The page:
FROM Karen Meredith
The Iraq War and California Four years ago, Marines from Camp Pendleton were the first conventional troops to surge into Iraq. They were met by Navy SEALs from Colorado who had slipped across the border days earlier. That's illustrative of how important the San Diego area has been to the war in Iraq. About 10% of the war's casualties have come from California. Camp Pendleton leads the list in deaths and injuries among bases nationwide, and the state's National Guard has been transformed. The average Guardsman or woman is now a combat veteran, which has never been true before. Yet, just a small percentage of Californians are making the sacrifices. We hear what it’s like for a Gold-Star mother and how it looks to kids whose high school is close to a recruitment center.
Venezuela spirals into economic and political chaos Venezuela, a country whose potential for prosperity is unmatched, finds itself on the verge of civil war. What sustains the repressive government? With time running out, guest host León Krauze looks at what the international community can do to pull the country from the edge of collapse.
The longest US war: Will Trump send more troops to Afghanistan? The Trump White House is divided over the Pentagon's request for more troops in Afghanistan—where the US has been fighting for the past 16 years. Is there a formula -- either for "victory" or a political settlement? Is there an end in sight for America's longest war?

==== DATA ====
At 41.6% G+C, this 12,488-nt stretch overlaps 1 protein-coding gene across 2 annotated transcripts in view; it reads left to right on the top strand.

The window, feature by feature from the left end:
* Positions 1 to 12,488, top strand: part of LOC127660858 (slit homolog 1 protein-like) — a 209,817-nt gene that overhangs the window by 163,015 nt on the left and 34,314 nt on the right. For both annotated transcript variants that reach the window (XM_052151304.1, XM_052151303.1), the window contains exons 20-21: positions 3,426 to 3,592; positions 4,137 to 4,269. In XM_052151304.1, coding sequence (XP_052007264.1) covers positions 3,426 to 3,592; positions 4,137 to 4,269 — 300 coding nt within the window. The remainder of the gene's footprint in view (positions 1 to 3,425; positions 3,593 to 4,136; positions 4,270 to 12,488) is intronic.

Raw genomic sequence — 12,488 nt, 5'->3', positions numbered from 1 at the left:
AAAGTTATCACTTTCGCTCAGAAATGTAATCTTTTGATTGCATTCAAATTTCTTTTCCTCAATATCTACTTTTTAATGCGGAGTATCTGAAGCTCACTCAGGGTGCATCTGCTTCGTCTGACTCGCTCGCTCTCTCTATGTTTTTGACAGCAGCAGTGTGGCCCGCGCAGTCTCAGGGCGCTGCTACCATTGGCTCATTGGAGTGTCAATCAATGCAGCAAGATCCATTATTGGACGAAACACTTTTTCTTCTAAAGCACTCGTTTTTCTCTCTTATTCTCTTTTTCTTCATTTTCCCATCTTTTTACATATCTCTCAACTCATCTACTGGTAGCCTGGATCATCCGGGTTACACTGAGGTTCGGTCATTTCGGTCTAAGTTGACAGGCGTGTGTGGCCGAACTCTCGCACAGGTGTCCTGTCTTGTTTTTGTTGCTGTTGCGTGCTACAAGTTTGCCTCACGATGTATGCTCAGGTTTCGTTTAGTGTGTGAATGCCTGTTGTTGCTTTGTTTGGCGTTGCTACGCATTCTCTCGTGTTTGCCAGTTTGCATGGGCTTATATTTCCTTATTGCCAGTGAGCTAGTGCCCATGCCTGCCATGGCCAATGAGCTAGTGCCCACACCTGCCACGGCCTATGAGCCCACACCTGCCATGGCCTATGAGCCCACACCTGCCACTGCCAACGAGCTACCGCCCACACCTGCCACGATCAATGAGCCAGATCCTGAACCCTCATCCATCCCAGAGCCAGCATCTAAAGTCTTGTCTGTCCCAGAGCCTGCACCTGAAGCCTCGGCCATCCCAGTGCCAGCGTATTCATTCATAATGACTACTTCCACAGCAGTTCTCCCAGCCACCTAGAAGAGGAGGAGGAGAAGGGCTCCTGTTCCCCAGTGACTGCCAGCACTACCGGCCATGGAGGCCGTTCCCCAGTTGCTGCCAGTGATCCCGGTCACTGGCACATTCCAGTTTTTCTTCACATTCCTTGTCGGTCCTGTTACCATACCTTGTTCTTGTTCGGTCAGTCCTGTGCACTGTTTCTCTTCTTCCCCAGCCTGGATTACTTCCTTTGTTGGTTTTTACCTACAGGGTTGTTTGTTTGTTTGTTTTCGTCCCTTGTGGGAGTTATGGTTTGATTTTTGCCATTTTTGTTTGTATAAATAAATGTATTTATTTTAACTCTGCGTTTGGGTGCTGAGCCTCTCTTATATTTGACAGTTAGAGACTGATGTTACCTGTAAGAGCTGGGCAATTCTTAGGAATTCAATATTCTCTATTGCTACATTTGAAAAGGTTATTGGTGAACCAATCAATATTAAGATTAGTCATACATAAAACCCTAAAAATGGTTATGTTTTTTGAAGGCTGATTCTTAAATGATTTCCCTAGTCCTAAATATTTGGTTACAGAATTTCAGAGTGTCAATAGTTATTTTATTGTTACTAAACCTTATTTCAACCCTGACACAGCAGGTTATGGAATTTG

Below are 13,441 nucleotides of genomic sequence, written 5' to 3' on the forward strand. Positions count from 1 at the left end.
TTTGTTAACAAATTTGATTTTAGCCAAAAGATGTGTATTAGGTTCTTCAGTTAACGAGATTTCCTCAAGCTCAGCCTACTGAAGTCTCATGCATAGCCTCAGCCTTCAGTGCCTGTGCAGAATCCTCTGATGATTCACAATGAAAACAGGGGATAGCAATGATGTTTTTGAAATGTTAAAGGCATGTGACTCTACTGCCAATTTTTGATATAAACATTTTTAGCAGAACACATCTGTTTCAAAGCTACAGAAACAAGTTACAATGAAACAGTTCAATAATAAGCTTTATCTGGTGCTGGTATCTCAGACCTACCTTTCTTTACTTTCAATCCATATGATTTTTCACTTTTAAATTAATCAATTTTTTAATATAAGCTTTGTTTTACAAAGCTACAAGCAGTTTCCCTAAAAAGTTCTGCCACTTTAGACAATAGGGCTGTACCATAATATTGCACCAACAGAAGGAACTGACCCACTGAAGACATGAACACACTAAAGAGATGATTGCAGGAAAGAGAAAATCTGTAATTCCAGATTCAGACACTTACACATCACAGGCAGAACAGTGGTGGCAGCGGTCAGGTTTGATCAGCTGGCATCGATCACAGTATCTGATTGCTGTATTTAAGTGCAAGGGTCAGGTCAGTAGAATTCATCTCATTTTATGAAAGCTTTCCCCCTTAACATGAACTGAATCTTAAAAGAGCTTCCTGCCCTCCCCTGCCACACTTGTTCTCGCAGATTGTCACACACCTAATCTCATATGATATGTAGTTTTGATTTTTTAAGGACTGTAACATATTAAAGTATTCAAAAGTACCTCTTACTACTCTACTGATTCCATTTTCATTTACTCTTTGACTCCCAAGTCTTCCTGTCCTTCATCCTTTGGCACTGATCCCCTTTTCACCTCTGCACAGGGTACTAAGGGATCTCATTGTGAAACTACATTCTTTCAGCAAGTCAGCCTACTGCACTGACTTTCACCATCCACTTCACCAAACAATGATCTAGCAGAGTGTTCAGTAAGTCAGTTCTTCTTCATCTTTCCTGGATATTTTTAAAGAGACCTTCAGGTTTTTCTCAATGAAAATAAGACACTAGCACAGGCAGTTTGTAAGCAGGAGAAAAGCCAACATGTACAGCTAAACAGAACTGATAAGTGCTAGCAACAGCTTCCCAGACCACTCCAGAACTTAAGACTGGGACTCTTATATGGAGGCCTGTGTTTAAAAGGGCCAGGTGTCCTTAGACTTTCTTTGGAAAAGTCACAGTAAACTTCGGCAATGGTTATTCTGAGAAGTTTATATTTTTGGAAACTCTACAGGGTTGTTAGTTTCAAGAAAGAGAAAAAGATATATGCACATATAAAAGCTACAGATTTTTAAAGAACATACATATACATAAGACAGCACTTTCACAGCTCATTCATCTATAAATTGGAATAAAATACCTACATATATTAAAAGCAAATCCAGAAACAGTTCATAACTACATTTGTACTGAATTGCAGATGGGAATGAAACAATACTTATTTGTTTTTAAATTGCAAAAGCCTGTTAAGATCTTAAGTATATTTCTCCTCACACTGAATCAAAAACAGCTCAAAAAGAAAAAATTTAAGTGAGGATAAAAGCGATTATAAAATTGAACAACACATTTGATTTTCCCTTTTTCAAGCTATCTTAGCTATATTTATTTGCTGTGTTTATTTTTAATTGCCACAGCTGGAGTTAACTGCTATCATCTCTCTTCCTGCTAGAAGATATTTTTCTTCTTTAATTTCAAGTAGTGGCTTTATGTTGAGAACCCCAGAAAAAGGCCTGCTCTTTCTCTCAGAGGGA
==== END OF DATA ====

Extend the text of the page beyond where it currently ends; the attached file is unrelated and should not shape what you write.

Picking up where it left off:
Replacing Obamacare: Now you see it… now you don’t As the Senate deliberates replacing Obmacare, health coverage for millions of people is at stake. There've been no public hearings, and a draft measure won't be made public. Is the House version so unpopular that that Senate is hiding a version that looks much the same?
Janesville and the American Dream Janesville, Wisconsin is the hometown of Republican House Speaker Paul Ryan. But he couldn’t prevent the closing of the General Motors factory after 100 years. On this Memorial Day rebroadcast of To the Point, we hear what’s happened to what once was a model of American middle-class unity.